Is it alright to comment on something one has not seen? It’s a risky choice in this era of fake news, when we are all in danger of forming opinions not only borne of ignorance but from actively being manipulated. When I read that a sequence from a TV serial – described as being horrifying and which had since received a slap on the wrist from a regulatory body – was still available for viewing online, I toyed momentarily with whether I should watch it in the interest of journalistic duty. Then I chose not to. Surely, when it comes to depictions of gratuitous violence or injustice, the answer to that question can sometimes be Yes.
Instead, I read news about that scene, from the TV serial Kalyana Veedu. The violence described was both physical and verbal: a gangrape, ratified by dialogue that’s clearly an anti-woman fantasy. In it, a woman plots against another woman, hires a group of men to enact her instructions, and is then punished by them in exactly the same way. A further revenge sequence, involving fire and male genitalia, is something Freud (or better yet, Camille Paglia) would probably have analysed as the projection of male envy. A TV serial has more than one mind behind it. Just the thought of the kind of discussions that happened behind-the-scenes is hair-raising. I’ve been in enough work meetings with men who hallucinate that they are creative and cutting-edge to know that there was almost definitely someone there who imagined that castration by fire is what feminists want.
The Broadcasting Content Complaint Council, responding to viewers’ dismay about these sequences, fined the TV channel what seems to be a token sum, but more meaningfully has ordered a week-long apology to be played before every episode of the same serial.
To take umbrage against such content is straightforward. This is a good thing, to have internalised healthy protest so deeply, but the hope is that by now our sociocultural politics have evolved so that calling out such objectionable material isn’t enough. The Me Too movement worldwide, and the revelations it has provided into the way workplaces have functioned for so long, has made it crucial for us to no longer stop at disgust and anger but to delve into how such contraventions of integrity happen, and how they can be prevented.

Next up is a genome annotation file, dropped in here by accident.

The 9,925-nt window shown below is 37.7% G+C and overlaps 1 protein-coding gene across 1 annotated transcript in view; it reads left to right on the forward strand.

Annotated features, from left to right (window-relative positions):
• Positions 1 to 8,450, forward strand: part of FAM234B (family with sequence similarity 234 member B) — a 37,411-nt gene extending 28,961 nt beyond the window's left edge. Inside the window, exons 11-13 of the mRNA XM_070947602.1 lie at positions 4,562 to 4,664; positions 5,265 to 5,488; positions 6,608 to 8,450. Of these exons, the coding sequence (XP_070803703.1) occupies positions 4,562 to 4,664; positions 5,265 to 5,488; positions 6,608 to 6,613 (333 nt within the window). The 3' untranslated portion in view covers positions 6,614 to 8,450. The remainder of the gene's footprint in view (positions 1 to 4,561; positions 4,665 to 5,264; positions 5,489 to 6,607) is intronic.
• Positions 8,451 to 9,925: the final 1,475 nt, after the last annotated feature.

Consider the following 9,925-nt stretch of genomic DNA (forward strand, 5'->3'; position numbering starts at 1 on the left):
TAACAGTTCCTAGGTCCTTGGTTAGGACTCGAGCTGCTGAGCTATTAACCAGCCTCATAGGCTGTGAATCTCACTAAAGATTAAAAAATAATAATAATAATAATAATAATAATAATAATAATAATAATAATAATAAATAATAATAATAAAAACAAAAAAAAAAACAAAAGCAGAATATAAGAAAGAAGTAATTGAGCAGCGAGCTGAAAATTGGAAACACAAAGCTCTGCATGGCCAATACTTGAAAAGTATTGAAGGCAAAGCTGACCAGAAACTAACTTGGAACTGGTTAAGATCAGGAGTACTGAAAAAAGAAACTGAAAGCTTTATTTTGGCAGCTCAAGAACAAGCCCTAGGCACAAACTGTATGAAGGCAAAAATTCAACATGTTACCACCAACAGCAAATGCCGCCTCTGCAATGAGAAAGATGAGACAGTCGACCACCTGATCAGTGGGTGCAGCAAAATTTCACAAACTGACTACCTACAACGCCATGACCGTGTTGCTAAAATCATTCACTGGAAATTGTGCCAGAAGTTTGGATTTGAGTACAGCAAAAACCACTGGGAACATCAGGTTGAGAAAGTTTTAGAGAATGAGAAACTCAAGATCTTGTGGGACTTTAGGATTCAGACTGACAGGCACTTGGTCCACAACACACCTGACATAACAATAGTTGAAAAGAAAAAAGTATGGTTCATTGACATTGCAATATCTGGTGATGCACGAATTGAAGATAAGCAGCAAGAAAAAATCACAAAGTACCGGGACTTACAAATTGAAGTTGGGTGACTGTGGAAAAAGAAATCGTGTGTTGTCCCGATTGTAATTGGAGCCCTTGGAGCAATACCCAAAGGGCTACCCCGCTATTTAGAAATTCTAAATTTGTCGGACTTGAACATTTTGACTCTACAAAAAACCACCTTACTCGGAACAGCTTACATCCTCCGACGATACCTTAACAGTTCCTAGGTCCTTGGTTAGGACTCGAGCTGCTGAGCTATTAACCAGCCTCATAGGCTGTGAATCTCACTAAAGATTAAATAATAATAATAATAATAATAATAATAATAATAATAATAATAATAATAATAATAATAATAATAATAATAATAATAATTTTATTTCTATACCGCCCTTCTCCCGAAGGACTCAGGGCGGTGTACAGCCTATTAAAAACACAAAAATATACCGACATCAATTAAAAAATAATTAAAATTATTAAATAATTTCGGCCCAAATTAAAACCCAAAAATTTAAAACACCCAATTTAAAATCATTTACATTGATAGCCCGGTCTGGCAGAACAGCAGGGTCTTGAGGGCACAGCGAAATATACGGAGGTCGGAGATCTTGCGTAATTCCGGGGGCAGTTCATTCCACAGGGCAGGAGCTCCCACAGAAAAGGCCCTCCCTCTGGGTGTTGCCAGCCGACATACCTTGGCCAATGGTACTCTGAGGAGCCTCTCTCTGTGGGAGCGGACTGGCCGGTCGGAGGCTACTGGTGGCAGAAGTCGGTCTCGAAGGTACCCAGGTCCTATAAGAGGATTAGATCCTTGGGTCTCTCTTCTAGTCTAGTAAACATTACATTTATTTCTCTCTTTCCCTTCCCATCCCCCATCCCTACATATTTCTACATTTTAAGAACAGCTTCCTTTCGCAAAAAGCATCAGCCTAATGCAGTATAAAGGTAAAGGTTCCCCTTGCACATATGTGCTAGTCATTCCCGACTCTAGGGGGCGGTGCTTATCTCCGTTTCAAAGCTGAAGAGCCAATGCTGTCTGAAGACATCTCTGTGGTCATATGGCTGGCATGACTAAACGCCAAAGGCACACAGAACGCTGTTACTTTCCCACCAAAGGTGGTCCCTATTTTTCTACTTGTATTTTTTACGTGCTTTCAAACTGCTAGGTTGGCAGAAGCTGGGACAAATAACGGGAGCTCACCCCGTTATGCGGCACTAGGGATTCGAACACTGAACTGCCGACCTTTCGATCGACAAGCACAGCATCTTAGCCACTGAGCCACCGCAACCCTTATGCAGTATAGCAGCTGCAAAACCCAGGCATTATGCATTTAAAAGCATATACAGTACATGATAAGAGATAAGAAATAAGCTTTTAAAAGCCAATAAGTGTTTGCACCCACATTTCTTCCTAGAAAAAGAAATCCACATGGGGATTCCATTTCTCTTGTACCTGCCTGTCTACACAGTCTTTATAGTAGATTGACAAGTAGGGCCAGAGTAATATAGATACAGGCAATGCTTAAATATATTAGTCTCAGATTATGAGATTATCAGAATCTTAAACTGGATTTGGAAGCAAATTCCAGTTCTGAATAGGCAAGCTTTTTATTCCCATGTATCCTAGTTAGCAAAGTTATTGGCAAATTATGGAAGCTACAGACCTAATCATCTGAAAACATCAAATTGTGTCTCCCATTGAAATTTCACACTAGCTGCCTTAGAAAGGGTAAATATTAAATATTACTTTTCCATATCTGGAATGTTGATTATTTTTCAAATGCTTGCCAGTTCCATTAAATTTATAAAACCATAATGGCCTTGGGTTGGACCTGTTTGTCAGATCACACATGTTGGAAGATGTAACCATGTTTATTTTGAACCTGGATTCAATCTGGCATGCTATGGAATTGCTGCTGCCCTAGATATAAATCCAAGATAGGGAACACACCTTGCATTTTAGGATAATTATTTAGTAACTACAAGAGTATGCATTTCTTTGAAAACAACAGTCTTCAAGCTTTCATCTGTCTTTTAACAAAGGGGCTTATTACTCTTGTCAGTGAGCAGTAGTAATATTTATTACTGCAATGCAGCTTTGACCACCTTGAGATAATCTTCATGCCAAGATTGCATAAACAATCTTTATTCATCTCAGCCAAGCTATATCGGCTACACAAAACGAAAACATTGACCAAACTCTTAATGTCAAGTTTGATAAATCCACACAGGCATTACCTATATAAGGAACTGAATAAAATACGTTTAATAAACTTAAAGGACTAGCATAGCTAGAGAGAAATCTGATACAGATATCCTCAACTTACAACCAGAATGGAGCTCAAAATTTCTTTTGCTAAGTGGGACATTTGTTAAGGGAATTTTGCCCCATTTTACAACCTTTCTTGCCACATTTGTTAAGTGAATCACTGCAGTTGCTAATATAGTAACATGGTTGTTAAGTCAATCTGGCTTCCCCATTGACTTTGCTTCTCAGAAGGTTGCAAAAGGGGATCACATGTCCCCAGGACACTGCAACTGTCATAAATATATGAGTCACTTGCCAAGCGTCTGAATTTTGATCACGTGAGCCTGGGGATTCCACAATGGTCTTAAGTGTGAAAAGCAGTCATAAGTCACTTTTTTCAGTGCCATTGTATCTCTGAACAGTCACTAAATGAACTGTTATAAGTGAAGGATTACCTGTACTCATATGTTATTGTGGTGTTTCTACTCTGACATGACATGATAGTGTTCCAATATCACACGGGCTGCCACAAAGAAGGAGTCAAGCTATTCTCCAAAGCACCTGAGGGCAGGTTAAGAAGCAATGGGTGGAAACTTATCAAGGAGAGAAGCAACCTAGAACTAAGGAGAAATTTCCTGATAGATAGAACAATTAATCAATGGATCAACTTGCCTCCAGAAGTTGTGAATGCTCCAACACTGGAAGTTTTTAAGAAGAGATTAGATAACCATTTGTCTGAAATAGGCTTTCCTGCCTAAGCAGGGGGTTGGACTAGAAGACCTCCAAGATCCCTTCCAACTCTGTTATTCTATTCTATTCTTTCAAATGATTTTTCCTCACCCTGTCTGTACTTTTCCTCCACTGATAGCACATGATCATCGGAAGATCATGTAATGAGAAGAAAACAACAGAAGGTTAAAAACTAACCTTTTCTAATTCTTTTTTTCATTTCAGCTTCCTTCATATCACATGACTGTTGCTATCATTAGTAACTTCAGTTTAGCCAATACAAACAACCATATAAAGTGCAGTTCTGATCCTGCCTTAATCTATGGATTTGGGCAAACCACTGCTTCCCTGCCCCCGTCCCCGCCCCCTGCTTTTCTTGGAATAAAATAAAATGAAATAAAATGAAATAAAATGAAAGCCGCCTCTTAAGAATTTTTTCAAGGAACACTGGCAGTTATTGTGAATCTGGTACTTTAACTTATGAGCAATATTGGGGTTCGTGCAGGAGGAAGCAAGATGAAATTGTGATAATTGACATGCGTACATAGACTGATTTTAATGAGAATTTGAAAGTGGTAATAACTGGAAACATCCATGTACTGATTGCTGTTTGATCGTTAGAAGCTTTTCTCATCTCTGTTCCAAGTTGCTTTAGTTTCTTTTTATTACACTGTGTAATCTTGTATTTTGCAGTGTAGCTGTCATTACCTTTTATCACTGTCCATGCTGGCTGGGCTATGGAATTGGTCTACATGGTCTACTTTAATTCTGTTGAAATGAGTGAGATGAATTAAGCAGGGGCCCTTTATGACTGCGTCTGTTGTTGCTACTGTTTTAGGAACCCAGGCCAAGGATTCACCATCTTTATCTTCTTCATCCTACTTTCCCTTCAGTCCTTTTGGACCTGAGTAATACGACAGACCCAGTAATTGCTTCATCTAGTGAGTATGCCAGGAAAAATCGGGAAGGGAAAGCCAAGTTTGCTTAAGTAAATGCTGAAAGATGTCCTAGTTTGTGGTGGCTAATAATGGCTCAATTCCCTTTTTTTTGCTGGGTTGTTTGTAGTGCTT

The TV channel that aired this vicious sequence claims that the TV serial has family-oriented values. Perhaps our next line of enquiry should begin there. Among the public who made the complaints, was it only the visual violence that was the problem or the logic behind it as well? In other words – were they upset because rape is perceived to be a violation of chastity (a completely oppressive concept) and a taboo topic, or because rape is wrong, full stop? There are some interesting dinner table conversations ahead, if we choose to take this incident as not just a teachable, but an eminently learnable-from, moment. Those who wrote those scenes, produced them and were perplexed by the reaction to them didn’t conjure those ideas out of nowhere. Like I said – they’re not really that creative…
An edited version appeared in The New Indian Express on September 19th 2019. “The Venus Flytrap” appears in Chennai’s City Express supplement.